John Wray: Can you give any assurances to the club’s staff about their futures? SH: Well, I’m still here, so that’s half a chance (laughs). And they don’t know them all yet, so… I don’t think there’s anything to be worried about before Christmas, John. The reality is…
DH (joking): Did you get that memo?
SH: The reality is the football club’s been bought and the business behind the football club has been bought because it’s been successful. At the risk of putting words in people’s mouths, you’re certainly not going to change things on a whim very early, and we’ve already talked about the continuity over the balance of this season that’s massively important, so I think everyone can look forward to a bright future, rather than looking over their shoulder wondering what’s coming next.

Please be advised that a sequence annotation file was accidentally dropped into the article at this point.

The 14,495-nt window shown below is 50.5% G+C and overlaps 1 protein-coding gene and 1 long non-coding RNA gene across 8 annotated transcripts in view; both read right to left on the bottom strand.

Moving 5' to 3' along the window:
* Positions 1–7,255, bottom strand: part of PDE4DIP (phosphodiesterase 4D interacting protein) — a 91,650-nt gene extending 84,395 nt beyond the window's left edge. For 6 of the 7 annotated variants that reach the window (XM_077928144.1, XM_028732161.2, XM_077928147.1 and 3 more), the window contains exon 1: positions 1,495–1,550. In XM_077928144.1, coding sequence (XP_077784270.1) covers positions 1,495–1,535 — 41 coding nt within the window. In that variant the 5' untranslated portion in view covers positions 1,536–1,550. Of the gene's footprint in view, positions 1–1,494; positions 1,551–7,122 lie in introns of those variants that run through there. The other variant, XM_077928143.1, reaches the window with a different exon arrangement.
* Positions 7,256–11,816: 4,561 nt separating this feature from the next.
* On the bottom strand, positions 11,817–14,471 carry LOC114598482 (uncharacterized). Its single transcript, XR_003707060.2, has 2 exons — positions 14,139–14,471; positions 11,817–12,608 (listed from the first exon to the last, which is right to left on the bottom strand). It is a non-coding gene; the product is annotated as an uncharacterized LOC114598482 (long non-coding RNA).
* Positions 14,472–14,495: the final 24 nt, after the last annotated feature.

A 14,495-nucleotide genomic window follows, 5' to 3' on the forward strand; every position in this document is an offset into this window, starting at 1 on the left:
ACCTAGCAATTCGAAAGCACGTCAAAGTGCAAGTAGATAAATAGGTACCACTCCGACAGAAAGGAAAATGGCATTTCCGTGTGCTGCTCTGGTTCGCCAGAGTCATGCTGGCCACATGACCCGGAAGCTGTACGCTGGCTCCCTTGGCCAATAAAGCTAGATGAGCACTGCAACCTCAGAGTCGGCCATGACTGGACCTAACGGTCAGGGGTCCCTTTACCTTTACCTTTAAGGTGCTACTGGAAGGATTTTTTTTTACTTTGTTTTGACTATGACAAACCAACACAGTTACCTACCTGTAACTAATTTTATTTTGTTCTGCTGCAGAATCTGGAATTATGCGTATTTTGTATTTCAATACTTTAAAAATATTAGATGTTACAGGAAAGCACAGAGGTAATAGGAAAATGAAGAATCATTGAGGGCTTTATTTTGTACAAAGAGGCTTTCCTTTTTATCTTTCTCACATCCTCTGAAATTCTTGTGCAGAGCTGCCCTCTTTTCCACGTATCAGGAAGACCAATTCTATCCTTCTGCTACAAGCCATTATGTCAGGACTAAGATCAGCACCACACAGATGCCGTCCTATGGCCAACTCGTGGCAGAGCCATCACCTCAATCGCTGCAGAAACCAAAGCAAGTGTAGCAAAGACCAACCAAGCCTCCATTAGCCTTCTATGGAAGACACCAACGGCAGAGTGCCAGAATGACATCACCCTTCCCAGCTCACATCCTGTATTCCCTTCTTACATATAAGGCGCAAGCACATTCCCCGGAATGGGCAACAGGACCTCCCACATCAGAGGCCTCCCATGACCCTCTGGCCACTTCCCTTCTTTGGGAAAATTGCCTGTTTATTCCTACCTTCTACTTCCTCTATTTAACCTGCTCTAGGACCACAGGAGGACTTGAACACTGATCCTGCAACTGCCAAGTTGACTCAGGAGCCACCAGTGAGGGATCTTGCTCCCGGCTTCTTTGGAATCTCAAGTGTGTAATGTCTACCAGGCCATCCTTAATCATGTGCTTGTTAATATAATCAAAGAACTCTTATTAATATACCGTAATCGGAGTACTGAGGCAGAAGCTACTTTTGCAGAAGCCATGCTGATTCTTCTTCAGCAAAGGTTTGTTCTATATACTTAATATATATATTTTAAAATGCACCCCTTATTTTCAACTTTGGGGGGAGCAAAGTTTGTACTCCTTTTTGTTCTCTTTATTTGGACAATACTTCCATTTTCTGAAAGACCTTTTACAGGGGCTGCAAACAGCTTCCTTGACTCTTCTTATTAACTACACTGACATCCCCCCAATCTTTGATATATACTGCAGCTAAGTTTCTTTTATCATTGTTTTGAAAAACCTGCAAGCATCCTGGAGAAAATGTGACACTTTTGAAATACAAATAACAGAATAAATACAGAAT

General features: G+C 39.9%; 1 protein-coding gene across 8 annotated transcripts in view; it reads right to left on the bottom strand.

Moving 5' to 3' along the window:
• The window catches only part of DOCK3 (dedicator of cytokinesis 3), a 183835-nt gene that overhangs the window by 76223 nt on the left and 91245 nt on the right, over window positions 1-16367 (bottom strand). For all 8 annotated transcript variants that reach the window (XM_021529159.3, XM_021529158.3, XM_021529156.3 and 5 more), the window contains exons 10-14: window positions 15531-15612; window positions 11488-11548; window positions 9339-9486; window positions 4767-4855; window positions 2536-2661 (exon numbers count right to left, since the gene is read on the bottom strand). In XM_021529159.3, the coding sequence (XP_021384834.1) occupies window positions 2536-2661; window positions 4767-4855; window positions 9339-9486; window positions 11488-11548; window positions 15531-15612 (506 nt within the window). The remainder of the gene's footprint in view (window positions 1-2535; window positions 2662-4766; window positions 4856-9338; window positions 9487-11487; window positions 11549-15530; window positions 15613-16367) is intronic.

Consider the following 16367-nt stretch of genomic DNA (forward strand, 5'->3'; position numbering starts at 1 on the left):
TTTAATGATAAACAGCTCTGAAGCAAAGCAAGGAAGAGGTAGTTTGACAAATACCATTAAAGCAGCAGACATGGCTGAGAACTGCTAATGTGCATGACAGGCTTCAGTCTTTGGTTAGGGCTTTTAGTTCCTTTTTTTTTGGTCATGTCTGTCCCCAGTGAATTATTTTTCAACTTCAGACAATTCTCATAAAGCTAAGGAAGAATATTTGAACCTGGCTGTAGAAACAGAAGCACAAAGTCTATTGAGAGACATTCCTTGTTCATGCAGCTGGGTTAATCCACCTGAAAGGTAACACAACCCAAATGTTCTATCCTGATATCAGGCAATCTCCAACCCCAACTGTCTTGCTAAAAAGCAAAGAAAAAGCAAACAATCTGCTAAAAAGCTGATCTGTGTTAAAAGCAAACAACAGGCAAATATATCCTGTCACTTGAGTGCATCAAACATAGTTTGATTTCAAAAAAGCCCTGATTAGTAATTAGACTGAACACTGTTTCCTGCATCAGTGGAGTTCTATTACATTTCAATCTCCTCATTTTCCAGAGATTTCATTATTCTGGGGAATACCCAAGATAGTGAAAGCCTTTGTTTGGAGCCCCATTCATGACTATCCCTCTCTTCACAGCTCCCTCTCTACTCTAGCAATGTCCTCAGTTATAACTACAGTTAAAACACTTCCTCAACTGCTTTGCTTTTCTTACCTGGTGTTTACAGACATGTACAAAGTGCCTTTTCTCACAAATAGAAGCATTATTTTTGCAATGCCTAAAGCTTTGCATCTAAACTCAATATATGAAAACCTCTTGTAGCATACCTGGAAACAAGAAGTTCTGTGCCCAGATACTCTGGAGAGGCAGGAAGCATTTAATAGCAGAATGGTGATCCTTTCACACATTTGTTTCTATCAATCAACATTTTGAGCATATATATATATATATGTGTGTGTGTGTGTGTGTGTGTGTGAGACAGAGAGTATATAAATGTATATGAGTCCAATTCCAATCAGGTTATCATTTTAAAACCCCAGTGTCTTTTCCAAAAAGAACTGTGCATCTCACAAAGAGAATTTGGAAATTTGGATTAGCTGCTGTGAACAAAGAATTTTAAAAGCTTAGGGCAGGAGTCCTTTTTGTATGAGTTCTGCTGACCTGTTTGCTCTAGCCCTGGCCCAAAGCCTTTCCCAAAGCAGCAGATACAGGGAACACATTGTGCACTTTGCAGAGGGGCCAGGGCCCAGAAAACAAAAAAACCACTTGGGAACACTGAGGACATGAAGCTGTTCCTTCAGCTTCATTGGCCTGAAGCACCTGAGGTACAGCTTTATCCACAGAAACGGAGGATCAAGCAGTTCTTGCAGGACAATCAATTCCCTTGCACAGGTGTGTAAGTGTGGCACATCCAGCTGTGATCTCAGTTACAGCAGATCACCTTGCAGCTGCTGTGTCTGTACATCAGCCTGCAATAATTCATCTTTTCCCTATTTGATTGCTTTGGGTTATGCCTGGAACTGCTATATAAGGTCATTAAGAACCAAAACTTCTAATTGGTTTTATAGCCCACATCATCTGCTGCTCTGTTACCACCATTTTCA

SP: Just to reiterate that one of the key things we were looking at was the quality of the staff, the quality of the management, and Neil Warnock’s, that speaks of itself. The people behind the scenes, the people on match day, the people who are running the commercial activities, etc, our experience with them in the games that we’ve been to and behind the scenes has been absolutely fantastic, so we really hope that we can retain everybody and it’s not just a case of us wanting to, they will have to want to stay with us as well. We really hope to continue to build this club into our vision, which is a sustainable and successful football club.
DH: And as Salem says, they really are… we were at the Christmas party last night and they really are a fantastic, dedicated, loyal team of people here, and that’s something that attracted us and we see it more and more every day. Hopefully, in time, as the club grows and becomes part of, the heart of, Leeds again, that’s something we can develop further.
Bryn Law: David, you described yourself as a fan, can you be hard headed on that basis?
DH: I think I can, yes.
Bryn Law: It’s been an issue here before, obviously (laughs).
DH: Why do you say that (laughs)?You do need to keep your business hat on and understand…